Friday, July 10, 2009

"Outliers"- Malcolm Gladwell


Malcolm Gladwell’s book “Outliers” is without a doubt the most enjoyable and impressive book I’ve read in 25 years since I first read Tom Peters “In Search of Excellence” around 1984.

It is very unusual for me to read a book inside a week but this is one that I genuinely couldn't wait to pick up and finish.

Gladwell tells in a persuasive way that the word ‘genius’ may be over used. He argues that outstandingly successful individuals owe more to being in the right place at the right time; working damned hard; and even being born at the right time of the year than some intangible, mystical ‘gift’ that is possessed by a few blessed individuals.

The way Gladwell tells stories is brilliant and I found myself completely engrossed in certain chapters – it felt like I was there.

Particularly impressive for me is the chapter on plane crashes. It turns out that poor communication rather than technical incompetence is probably a greater contributor to some plane crashes. The evidence in Mr Gladwell's book is very convincing.

This book is already a best seller and I imagine it could become an all-time great book. I heartily recommend it and I hope you enjoy it as much as I did.

6 comments:

Mark JF said...

Now, far be it from me to say "I told you so" but I do seem to remember some recent posts about John Lennon and my own comments about him (and others that were mentioned) not being a genius... It's not that the word 'may' be over-used, it is!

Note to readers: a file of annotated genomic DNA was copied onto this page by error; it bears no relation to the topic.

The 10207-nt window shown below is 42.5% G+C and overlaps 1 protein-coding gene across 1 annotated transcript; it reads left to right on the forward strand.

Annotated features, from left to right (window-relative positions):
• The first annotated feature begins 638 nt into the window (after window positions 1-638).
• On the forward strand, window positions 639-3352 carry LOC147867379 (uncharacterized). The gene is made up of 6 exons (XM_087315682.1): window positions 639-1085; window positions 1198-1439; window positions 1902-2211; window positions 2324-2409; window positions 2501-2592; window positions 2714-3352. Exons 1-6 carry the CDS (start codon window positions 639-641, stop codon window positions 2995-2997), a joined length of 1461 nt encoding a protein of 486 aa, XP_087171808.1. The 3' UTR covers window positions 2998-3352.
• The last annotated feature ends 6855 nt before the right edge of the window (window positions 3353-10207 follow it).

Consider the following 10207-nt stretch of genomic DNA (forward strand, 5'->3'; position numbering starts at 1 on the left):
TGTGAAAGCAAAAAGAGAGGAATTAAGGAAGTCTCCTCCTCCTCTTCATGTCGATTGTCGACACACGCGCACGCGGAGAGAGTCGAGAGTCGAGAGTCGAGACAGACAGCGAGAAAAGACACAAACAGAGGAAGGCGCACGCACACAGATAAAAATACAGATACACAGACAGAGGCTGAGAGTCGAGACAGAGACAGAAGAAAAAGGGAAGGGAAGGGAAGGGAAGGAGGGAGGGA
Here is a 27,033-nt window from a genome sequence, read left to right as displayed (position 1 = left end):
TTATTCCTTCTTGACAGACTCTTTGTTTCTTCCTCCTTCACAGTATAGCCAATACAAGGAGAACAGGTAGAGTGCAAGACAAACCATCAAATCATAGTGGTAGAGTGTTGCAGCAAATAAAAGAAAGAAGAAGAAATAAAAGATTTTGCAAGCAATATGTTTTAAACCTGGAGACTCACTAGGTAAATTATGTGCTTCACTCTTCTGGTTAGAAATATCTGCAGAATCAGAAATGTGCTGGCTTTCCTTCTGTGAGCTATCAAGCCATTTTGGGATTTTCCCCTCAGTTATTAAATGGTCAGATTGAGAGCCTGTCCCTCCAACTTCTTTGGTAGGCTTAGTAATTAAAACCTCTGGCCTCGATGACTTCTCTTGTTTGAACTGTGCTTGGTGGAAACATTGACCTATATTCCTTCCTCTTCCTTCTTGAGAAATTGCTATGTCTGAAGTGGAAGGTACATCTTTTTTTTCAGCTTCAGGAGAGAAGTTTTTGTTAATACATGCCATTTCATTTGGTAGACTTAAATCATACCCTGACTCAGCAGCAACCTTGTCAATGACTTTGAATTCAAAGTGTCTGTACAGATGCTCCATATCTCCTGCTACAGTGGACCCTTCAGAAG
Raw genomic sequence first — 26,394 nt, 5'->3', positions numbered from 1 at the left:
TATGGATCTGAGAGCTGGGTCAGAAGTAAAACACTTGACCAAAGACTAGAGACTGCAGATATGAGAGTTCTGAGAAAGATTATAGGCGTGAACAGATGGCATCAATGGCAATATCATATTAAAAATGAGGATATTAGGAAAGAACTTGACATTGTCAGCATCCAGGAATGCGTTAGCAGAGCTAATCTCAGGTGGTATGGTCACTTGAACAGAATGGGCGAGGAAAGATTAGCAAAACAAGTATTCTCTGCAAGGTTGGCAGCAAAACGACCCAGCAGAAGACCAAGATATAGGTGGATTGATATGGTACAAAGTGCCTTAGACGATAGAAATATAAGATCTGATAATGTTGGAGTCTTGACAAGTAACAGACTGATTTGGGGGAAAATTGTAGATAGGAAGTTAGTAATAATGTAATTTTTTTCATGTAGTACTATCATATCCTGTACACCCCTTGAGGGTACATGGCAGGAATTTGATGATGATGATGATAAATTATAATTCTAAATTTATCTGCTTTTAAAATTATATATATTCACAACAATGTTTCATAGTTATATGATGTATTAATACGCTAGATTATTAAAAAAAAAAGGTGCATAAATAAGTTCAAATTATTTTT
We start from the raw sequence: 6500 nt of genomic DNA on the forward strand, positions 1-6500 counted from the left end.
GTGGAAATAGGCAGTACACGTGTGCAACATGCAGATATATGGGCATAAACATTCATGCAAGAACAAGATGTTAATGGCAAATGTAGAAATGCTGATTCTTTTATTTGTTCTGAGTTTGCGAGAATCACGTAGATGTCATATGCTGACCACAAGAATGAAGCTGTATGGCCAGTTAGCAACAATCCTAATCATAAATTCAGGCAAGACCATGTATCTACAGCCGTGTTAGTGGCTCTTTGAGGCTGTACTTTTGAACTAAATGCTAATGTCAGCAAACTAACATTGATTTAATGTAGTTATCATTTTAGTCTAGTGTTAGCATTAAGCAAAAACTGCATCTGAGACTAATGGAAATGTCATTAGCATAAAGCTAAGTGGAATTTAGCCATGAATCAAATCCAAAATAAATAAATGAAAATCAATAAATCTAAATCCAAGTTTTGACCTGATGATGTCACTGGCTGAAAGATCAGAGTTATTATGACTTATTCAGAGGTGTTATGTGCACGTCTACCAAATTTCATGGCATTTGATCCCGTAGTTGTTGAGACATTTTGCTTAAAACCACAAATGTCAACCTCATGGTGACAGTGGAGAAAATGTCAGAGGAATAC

Trevor Gay said...

Hi Mark – I kind of expected your comment :-)

Interestingly, Gladwell use the Beatles as one of his case studies. I think you would enjoy the book. He illustrates how many hours The Beatles put in by way of practice so that they honed their act and became much more proficient.

I have to say you were right all along Sir! – My no excuse is I hadn’t read Gladwell’s book until now – have a great weekend

John O'Leary said...

Ok, I guess I'll have to buy the friggin' thing - and add it to my collection of half-finished business books strewn all over my home. I like Gladwell's writing, but I have a quibble: he hasn't done his homework on the Beatles - i.e. he's grandly overstated the number of hours the Beatles played in Hamburg. That was my immediate reaction, which was later backed by Pete Best (who was actually there). But that shouldn't destroy Gladwell's overall thesis.

Genius means different things to different people of course. If person A calls an individual a genius because he/she satisfies person A's criteria for genius but person B has a more narrow set of criteria for the word genius, person B will say he/she is not a genius. But people almost never agree on the criteria so disagreement is inevitable. Except for Lennon & McCartney's genius of course. :-)

Trevor Gay said...

Sorry to burden you with yet more reading John. I’m just the same with books. I’m very good at starting to read books. Hence my great belief this book of Malcolm Gladwell is a winner with me cos I finished it inside a week!

Don’t know about The Beatles Hamburg research but his arguments are nevertheless persuasive.

I’ve always believed genius, like beauty, is in the eye of the beholder. I guess what Gladwell has done for me is to make me question the word a more deeply. He is saying that hard work, opportunity, having the right people around you and a little good fortune can take you most of the way to becoming someone who is regarded as a ‘genius.’

Mark JF said...

Genius is in the eye of the beholder.

(And there are none so blind as them can see...)

Trevor Gay said...

In the land of the blind the one eyed man is king :-)